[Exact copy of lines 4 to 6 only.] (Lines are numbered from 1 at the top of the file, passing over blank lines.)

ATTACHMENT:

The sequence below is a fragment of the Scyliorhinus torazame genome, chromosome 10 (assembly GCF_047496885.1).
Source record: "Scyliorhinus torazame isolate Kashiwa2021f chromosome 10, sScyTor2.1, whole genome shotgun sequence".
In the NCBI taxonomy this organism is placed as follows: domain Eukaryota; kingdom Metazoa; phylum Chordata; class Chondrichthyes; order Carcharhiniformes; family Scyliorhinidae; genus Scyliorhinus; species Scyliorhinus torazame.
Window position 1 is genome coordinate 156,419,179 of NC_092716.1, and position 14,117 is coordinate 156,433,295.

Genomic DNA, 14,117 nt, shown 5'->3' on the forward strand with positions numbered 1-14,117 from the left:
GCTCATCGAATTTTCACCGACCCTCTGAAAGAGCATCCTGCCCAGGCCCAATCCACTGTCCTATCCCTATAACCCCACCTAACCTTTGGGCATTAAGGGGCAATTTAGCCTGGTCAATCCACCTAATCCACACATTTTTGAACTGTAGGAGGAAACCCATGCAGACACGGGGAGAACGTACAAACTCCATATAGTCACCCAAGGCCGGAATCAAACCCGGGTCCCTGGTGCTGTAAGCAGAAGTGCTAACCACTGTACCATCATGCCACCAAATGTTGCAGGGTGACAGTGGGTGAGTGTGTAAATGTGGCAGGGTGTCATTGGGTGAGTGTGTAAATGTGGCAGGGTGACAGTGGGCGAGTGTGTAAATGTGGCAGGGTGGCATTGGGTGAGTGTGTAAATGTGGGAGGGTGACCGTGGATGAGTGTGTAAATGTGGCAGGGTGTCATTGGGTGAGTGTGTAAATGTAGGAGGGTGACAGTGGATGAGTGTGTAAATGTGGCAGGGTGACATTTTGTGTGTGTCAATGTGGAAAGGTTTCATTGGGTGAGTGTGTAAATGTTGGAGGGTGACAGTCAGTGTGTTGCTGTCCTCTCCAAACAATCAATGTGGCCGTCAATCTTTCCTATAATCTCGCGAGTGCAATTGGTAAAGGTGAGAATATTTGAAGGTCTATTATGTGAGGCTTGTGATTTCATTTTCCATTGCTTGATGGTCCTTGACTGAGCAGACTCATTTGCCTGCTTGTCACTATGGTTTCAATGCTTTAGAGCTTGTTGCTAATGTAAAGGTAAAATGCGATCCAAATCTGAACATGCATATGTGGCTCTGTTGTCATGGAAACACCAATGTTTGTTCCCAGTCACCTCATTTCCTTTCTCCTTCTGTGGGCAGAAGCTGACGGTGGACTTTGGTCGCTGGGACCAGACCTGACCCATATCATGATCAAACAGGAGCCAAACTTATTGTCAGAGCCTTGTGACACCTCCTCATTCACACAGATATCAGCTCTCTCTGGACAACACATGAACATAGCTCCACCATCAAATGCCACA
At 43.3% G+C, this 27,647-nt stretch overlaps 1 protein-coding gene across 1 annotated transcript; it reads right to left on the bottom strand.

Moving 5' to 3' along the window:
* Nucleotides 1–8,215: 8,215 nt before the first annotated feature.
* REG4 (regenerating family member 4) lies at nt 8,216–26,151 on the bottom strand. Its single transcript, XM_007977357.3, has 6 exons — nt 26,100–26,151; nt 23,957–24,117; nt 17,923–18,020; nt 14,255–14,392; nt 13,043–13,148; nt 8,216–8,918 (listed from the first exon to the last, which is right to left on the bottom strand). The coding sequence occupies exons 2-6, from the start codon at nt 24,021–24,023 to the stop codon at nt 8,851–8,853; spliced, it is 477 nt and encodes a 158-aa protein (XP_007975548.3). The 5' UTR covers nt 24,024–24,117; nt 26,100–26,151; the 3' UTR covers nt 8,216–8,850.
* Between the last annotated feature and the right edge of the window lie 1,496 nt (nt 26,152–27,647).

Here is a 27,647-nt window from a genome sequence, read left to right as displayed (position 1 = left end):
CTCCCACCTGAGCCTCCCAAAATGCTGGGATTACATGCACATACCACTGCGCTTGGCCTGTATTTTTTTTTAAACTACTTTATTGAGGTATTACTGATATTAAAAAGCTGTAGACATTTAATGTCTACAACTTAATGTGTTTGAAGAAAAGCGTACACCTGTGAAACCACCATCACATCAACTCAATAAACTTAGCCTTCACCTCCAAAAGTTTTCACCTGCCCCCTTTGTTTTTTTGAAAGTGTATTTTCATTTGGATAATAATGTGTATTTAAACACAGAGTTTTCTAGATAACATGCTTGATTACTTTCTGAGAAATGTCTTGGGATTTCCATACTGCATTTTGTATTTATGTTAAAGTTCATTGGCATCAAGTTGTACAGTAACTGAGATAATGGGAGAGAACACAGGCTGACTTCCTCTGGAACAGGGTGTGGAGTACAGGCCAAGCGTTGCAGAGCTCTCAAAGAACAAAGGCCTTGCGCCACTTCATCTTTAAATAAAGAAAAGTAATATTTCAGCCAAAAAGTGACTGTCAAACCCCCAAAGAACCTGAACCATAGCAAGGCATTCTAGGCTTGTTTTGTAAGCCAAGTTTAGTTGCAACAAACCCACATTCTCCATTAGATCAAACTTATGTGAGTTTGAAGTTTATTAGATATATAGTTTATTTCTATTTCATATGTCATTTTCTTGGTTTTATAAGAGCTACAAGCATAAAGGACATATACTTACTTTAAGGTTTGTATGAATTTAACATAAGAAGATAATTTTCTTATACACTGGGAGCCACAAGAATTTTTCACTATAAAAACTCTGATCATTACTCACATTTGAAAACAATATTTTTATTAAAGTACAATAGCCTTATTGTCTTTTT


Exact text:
Window position 1 is genome coordinate 156,419,179 of NC_092716.1, and position 14,117 is coordinate 156,433,295.

Genomic DNA, 14,117 nt, shown 5'->3' on the forward strand with positions numbered 1-14,117 from the left:
GCTCATCGAATTTTCACCGACCCTCTGAAAGAGCATCCTGCCCAGGCCCAATCCACTGTCCTATCCCTATAACCCCACCTAACCTTTGGGCATTAAGGGGCAATTTAGCCTGGTCAATCCACCTAATCCACACATTTTTGAACTGTAGGAGGAAACCCATGCAGACACGGGGAGAACGTACAAACTCCATATAGTCACCCAAGGCCGGAATCAAACCCGGGTCCCTGGTGCTGTAAGCAGAAGTGCTAACCACTGTACCATCATGCCACCAAATGTTGCAGGGTGACAGTGGGTGAGTGTGTAAATGTGGCAGGGTGTCATTGGGTGAGTGTGTAAATGTGGCAGGGTGACAGTGGGCGAGTGTGTAAATGTGGCAGGGTGGCATTGGGTGAGTGTGTAAATGTGGGAGGGTGACCGTGGATGAGTGTGTAAATGTGGCAGGGTGTCATTGGGTGAGTGTGTAAATGTAGGAGGGTGACAGTGGATGAGTGTGTAAATGTGGCAGGGTGACATTTTGTGTGTGTCAATGTGGAAAGGTTTCATTGGGTGAGTGTGTAAATGTTGGAGGGTGACAGTCAGTGTGTTGCTGTCCTCTCCAAACAATCAATGTGGCCGTCAATCTTTCCTATAATCTCGCGAGTGCAATTGGTAAAGGTGAGAATATTTGAAGGTCTATTATGTGAGGCTTGTGATTTCATTTTCCATTGCTTGATGGTCCTTGACTGAGCAGACTCATTTGCCTGCTTGTCACTATGGTTTCAATGCTTTAGAGCTTGTTGCTAATGTAAAGGTAAAATGCGATCCAAATCTGAACATGCATATGTGGCTCTGTTGTCATGGAAACACCAATGTTTGTTCCCAGTCACCTCATTTCCTTTCTCCTTCTGTGGGCAGAAGCTGACGGTGGACTTTGGTCGCTGGGACCAGACCTGACCCATATCATGATCAAACAGGAGCCAAACTTATTGTCAGAGCCTTGTGACACCTCCTCATTCACACAGATATCAGCTCTCTCTGGACAACACATGAACATAGCTCCACCATCAAATGCCACA